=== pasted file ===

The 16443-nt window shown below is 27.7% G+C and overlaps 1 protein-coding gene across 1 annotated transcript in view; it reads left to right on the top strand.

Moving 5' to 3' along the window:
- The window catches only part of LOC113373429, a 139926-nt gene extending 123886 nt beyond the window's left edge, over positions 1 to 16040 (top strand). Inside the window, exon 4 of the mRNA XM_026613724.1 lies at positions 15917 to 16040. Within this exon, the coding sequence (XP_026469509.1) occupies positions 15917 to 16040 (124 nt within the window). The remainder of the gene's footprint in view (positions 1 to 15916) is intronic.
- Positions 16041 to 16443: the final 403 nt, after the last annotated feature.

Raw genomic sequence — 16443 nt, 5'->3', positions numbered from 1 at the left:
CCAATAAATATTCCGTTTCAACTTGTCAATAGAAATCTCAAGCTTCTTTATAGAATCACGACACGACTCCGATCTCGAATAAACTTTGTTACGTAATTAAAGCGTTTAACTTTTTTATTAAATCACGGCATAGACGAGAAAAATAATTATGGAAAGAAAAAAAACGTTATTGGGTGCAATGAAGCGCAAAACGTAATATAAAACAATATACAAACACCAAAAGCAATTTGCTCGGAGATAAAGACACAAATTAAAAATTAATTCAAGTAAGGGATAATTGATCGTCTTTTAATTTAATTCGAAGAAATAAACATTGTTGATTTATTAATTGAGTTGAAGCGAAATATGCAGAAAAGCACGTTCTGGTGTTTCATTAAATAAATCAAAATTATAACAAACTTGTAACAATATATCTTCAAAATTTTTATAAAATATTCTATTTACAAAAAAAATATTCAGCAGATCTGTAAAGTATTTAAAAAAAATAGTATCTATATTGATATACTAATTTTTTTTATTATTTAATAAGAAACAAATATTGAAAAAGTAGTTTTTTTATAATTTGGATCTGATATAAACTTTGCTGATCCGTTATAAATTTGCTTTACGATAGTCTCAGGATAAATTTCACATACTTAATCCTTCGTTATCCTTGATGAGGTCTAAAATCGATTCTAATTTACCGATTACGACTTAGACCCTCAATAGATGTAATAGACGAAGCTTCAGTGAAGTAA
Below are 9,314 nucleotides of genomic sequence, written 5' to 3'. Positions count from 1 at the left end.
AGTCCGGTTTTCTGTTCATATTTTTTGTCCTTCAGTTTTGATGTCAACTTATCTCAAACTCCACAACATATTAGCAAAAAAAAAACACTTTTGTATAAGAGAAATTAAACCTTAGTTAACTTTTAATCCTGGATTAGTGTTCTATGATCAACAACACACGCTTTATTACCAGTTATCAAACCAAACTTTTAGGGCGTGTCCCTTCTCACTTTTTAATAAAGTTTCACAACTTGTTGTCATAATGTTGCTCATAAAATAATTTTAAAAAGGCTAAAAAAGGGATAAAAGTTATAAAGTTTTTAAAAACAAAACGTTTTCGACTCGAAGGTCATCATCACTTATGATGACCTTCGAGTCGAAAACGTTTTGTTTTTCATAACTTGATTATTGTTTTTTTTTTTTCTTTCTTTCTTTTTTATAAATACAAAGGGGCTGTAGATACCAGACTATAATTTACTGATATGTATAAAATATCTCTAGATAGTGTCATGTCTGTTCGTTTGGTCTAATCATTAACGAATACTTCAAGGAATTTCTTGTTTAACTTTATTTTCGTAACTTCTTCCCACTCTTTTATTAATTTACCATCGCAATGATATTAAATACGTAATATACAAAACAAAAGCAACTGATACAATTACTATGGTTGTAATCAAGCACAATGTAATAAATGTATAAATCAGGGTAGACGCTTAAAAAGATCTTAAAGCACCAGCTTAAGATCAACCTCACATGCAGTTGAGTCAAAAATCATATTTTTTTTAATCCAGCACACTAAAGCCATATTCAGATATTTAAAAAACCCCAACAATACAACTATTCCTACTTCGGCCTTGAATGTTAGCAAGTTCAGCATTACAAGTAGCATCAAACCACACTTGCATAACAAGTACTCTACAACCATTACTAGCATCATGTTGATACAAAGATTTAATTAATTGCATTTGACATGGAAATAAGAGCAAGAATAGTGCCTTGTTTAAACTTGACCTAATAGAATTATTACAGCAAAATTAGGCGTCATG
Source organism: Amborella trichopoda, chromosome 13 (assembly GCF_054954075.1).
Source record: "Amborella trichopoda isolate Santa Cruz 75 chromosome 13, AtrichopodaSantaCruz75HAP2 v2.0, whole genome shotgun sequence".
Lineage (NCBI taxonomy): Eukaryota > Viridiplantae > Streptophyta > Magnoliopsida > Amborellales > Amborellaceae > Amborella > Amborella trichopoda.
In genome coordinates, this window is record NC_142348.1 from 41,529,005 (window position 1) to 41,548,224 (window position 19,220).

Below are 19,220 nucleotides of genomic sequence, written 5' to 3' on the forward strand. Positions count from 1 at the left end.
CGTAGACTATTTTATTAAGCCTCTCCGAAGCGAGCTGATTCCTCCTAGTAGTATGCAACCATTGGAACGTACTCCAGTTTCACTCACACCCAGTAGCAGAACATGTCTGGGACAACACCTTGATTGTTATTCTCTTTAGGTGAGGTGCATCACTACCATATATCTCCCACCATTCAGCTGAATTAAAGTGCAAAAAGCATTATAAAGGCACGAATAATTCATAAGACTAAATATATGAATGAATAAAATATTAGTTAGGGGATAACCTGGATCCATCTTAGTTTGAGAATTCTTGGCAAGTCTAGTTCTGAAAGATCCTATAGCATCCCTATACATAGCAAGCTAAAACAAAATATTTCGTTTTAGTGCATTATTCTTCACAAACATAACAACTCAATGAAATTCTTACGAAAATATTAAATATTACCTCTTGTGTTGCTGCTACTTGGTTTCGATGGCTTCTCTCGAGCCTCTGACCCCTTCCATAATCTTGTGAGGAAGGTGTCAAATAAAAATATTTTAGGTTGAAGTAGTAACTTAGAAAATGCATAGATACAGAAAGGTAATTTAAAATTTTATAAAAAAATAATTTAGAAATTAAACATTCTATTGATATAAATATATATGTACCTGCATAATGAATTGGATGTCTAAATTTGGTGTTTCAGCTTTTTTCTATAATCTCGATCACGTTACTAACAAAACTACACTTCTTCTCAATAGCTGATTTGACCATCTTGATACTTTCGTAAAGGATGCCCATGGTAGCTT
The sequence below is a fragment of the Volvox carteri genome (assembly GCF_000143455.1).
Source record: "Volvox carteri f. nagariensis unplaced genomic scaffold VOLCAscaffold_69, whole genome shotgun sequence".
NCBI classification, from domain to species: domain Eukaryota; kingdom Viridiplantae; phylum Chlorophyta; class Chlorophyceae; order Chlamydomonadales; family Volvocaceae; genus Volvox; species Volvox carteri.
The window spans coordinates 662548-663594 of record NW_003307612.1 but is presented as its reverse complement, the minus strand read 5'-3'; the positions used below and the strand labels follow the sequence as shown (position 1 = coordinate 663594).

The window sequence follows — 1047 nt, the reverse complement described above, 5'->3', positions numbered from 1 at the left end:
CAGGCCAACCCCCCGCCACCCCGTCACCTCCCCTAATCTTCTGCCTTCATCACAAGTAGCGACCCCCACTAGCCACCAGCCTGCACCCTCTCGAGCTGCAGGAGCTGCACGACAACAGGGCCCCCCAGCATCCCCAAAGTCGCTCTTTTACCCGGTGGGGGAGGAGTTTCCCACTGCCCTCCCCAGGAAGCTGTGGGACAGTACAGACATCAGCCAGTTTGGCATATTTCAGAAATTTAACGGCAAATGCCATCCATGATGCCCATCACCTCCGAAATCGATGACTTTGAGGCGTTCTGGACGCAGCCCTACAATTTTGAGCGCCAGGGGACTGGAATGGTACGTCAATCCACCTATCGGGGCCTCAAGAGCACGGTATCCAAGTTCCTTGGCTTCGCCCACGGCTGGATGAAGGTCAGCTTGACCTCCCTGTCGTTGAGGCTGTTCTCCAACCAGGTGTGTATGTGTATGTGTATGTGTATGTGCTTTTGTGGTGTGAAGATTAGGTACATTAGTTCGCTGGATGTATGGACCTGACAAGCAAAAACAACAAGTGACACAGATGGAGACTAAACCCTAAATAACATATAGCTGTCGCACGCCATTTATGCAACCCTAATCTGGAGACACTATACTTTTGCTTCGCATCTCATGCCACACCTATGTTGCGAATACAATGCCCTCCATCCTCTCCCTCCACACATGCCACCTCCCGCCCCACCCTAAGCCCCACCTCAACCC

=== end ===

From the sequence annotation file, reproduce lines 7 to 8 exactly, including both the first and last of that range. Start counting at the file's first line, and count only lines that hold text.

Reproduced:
Below are 9,314 nucleotides of genomic sequence, written 5' to 3'. Positions count from 1 at the left end.
AGTCCGGTTTTCTGTTCATATTTTTTGTCCTTCAGTTTTGATGTCAACTTATCTCAAACTCCACAACATATTAGCAAAAAAAAAACACTTTTGTATAAGAGAAATTAAACCTTAGTTAACTTTTAATCCTGGATTAGTGTTCTATGATCAACAACACACGCTTTATTACCAGTTATCAAACCAAACTTTTAGGGCGTGTCCCTTCTCACTTTTTAATAAAGTTTCACAACTTGTTGTCATAATGTTGCTCATAAAATAATTTTAAAAAGGCTAAAAAAGGGATAAAAGTTATAAAGTTTTTAAAAACAAAACGTTTTCGACTCGAAGGTCATCATCACTTATGATGACCTTCGAGTCGAAAACGTTTTGTTTTTCATAACTTGATTATTGTTTTTTTTTTTTCTTTCTTTCTTTTTTATAAATACAAAGGGGCTGTAGATACCAGACTATAATTTACTGATATGTATAAAATATCTCTAGATAGTGTCATGTCTGTTCGTTTGGTCTAATCATTAACGAATACTTCAAGGAATTTCTTGTTTAACTTTATTTTCGTAACTTCTTCCCACTCTTTTATTAATTTACCATCGCAATGATATTAAATACGTAATATACAAAACAAAAGCAACTGATACAATTACTATGGTTGTAATCAAGCACAATGTAATAAATGTATAAATCAGGGTAGACGCTTAAAAAGATCTTAAAGCACCAGCTTAAGATCAACCTCACATGCAGTTGAGTCAAAAATCATATTTTTTTTAATCCAGCACACTAAAGCCATATTCAGATATTTAAAAAACCCCAACAATACAACTATTCCTACTTCGGCCTTGAATGTTAGCAAGTTCAGCATTACAAGTAGCATCAAACCACACTTGCATAACAAGTACTCTACAACCATTACTAGCATCATGTTGATACAAAGATTTAATTAATTGCATTTGACATGGAAATAAGAGCAAGAATAGTGCCTTGTTTAAACTTGACCTAATAGAATTATTACAGCAAAATTAGGCGTCATG